Questions for nation
I have an 1835 copy of the "Annual Messages of Andrew Jackson." In his inaugural address on March 4, 1829, he enumerated his duties as he saw them, and about one he wrote:
"The management of the public revenue — that searching operation in all governments — is among the most delicate and important trusts of ours: and it will, of course, demand no inconsiderable share of my official solicitude. Under every aspect in which it can be considered, it would appear that advantage must result from the observance of a strict and faithful economy. This I shall aim at the more anxiously, both because it will facilitate the extinguishment of the national debt — the unnecessary duration of which is incompatible with real independence — and because it will counteract that tendency to public and private profligacy, which a profuse expenditure of money by the government is but too apt to engender. Powerful auxiliaries to the attainment of this desirable end are to be found in the regulations provided by the wisdom of Congress, for the specific appropriation of public money, and the prompt accountability of public officers."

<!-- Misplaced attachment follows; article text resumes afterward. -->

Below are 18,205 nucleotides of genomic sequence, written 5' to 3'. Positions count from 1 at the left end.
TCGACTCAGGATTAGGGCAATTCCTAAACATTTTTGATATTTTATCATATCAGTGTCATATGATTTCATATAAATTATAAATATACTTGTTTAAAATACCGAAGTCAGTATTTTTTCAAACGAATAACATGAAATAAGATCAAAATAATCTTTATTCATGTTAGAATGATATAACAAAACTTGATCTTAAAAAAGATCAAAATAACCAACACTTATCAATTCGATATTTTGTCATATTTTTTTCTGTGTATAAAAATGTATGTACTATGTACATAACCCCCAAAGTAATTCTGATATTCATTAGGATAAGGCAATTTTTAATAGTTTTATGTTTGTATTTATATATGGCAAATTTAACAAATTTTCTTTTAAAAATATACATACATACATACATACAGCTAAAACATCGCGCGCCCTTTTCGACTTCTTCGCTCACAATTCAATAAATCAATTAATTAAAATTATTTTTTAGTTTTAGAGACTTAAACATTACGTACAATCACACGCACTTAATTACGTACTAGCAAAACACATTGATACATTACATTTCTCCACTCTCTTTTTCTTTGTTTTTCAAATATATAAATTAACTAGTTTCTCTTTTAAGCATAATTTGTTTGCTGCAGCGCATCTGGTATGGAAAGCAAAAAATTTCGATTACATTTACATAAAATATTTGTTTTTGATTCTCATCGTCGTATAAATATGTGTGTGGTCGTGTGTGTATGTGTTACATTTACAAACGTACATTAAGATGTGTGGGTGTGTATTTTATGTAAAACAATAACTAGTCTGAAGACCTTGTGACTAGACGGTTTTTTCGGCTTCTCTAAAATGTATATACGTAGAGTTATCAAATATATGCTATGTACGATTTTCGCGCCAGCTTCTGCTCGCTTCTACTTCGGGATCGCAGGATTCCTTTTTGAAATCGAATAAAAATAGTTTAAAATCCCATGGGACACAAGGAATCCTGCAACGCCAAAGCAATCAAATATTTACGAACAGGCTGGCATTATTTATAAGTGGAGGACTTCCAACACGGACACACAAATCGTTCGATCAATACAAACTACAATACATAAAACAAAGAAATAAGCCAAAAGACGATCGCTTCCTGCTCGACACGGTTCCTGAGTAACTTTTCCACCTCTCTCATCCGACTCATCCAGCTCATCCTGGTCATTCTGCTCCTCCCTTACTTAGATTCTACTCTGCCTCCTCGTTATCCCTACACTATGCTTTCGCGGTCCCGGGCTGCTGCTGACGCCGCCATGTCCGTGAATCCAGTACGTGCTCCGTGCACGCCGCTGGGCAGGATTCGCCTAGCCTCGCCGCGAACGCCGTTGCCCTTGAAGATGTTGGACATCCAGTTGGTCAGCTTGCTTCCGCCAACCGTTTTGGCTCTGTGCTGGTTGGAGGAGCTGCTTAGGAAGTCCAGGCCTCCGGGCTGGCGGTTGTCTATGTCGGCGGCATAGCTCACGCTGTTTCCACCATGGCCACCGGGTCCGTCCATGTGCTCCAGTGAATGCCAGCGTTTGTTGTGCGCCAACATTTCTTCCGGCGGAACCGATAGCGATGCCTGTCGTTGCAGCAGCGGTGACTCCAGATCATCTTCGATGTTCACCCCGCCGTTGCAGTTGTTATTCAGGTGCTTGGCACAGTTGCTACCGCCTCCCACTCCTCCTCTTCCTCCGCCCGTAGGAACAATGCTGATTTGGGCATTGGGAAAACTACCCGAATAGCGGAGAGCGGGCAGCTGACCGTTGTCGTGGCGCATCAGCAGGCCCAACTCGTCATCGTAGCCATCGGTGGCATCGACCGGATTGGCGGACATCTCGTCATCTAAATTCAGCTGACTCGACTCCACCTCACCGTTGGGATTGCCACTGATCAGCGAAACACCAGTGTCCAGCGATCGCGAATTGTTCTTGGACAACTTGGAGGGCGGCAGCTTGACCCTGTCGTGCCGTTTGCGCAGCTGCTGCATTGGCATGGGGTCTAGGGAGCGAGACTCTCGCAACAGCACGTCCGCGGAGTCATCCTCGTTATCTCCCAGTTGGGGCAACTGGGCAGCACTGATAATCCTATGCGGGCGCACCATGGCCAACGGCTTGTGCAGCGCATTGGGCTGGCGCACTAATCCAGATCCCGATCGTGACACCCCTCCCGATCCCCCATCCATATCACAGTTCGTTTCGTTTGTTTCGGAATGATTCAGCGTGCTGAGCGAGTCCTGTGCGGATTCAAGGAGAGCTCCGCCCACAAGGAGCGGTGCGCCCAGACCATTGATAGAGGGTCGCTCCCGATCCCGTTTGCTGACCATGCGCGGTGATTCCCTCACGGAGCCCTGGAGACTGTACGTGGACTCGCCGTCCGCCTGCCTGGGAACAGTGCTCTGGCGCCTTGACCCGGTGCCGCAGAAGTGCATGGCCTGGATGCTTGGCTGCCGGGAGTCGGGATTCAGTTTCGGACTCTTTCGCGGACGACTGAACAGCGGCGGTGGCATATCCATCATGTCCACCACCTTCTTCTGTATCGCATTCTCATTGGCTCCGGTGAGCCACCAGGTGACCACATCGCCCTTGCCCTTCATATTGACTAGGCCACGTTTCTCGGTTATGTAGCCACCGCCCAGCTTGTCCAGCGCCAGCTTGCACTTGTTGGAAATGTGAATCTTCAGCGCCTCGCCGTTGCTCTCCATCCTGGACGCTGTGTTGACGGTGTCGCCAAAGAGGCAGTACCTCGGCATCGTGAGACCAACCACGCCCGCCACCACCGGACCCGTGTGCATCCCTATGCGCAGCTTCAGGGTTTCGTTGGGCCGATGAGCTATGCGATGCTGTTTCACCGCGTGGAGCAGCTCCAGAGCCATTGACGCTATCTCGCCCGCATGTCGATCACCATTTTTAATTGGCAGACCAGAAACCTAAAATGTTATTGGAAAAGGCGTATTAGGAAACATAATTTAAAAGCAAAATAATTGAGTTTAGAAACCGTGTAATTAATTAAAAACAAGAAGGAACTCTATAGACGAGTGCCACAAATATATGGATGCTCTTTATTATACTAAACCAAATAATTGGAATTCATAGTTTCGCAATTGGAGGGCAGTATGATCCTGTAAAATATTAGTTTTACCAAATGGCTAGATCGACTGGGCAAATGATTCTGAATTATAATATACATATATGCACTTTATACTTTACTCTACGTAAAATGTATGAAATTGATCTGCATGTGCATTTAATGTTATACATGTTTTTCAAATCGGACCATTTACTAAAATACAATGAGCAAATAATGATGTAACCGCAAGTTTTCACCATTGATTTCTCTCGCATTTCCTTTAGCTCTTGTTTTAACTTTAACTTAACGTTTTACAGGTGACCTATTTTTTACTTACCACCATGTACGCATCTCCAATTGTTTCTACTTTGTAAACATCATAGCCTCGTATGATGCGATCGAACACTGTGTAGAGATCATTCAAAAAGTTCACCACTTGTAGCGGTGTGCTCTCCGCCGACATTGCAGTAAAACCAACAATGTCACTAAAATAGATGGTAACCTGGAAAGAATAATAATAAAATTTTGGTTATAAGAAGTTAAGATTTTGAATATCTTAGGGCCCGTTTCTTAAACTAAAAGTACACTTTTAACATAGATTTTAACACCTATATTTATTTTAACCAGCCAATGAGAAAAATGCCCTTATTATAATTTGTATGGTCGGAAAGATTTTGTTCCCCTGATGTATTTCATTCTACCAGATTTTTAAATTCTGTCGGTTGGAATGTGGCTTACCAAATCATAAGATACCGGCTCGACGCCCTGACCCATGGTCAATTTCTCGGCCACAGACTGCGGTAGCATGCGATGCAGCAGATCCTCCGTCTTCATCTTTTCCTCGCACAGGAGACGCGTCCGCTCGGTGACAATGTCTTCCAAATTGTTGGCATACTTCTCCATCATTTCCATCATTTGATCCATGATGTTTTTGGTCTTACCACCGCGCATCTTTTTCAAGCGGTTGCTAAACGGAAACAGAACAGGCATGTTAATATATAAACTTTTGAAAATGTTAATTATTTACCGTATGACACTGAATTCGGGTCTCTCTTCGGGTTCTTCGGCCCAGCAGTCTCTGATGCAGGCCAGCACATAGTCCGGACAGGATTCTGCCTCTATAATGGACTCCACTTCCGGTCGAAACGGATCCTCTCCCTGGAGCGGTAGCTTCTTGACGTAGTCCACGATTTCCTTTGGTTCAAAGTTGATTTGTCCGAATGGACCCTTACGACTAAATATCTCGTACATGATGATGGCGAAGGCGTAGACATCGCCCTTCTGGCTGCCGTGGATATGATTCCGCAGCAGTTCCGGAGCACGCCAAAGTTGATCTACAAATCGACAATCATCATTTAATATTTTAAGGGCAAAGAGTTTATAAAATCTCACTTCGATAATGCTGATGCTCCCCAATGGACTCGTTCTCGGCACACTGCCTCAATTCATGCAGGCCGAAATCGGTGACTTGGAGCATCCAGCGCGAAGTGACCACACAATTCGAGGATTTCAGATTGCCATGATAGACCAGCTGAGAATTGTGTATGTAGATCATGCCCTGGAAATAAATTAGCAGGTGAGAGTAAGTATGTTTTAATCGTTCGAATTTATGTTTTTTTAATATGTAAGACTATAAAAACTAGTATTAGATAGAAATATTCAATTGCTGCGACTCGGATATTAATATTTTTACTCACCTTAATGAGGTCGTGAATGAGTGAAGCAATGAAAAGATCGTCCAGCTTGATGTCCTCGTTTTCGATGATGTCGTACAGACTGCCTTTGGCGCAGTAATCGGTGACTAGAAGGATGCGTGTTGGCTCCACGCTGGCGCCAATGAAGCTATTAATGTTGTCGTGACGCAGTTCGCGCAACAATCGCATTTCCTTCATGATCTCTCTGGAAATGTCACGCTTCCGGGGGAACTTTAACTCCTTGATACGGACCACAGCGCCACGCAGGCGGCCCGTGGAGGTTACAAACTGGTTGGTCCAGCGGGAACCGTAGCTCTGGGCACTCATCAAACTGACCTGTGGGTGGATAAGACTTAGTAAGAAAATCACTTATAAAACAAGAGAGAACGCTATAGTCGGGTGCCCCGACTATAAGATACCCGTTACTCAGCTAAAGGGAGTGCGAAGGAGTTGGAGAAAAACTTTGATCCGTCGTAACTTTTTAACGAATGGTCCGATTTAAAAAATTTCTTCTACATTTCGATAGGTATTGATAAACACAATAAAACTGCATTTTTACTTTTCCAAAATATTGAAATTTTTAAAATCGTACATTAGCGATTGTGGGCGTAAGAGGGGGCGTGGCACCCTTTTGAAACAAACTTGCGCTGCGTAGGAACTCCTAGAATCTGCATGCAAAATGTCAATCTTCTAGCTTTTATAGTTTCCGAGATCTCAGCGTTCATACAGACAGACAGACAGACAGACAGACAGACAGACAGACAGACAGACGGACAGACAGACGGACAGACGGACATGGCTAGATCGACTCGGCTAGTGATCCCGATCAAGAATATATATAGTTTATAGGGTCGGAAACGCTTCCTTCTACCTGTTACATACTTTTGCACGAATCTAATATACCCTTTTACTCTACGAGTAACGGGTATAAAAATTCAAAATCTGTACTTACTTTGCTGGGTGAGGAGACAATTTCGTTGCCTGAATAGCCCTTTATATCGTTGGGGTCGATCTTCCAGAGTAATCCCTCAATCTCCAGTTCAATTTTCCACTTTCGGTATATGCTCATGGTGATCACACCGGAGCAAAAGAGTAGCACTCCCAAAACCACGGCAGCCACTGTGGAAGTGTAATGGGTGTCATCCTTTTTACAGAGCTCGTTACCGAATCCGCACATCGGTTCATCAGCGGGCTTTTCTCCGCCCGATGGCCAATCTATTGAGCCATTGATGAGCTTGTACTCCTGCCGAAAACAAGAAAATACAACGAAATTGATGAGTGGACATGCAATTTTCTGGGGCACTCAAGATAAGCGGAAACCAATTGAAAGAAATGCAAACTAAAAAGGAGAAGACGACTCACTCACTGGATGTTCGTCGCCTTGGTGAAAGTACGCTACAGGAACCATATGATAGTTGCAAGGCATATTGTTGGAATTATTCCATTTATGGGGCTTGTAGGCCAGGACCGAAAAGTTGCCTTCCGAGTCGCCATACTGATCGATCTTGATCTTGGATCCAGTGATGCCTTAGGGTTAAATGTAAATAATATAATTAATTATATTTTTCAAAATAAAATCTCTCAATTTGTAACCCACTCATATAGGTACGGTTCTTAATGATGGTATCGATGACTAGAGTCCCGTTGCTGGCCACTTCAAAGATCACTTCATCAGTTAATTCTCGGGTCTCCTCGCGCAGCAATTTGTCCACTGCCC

Just as politicians are indebted to those who finance their campaigns, our nation is indebted to those countries from which we borrow money. The larger the debt, the less independent we become.
We need to ask ourselves, "Are the people serving us in Congress being faithful stewards of the public revenue? Are the public officers providing prompt accountability of the funds with which they have been entrusted? Is the president anxiously aiming at the observance of a strict and faithful management of the income and expenditures of the public revenue?"
I'd say the answer is no, and it just takes a casual reading of The Tampa Tribune and listening to news reports on government officials wasting taxpayer money on hot tubs and silly celebrations, borrowing money so we can give it to Egypt and Pakistan, and sending money to Washington so they can send it back to the states, etc.
We need to demand of our elected officials both at the state and federal levels that they balance budgets and extinguish state and national debt.
Until we do that, there will be many more "fiscal cliffs" in our future.
It's a wrap
Regarding "Dave Barry's 2012 Year in Review" (Views, Dec. 30):
Too bad Dave Barry doesn't write his weekly syndicated column anymore, but at least the Trib brings us his annual "Year in Review."
What a fun way to wrap up the year. Thank you!
Cathy Peek McEwen
Moody's latest rating of Tampa General Hospital revised its outlook from negative to stable. A Dec. 30 editorial, "USF-TGH partnership must be regional priority," said otherwise.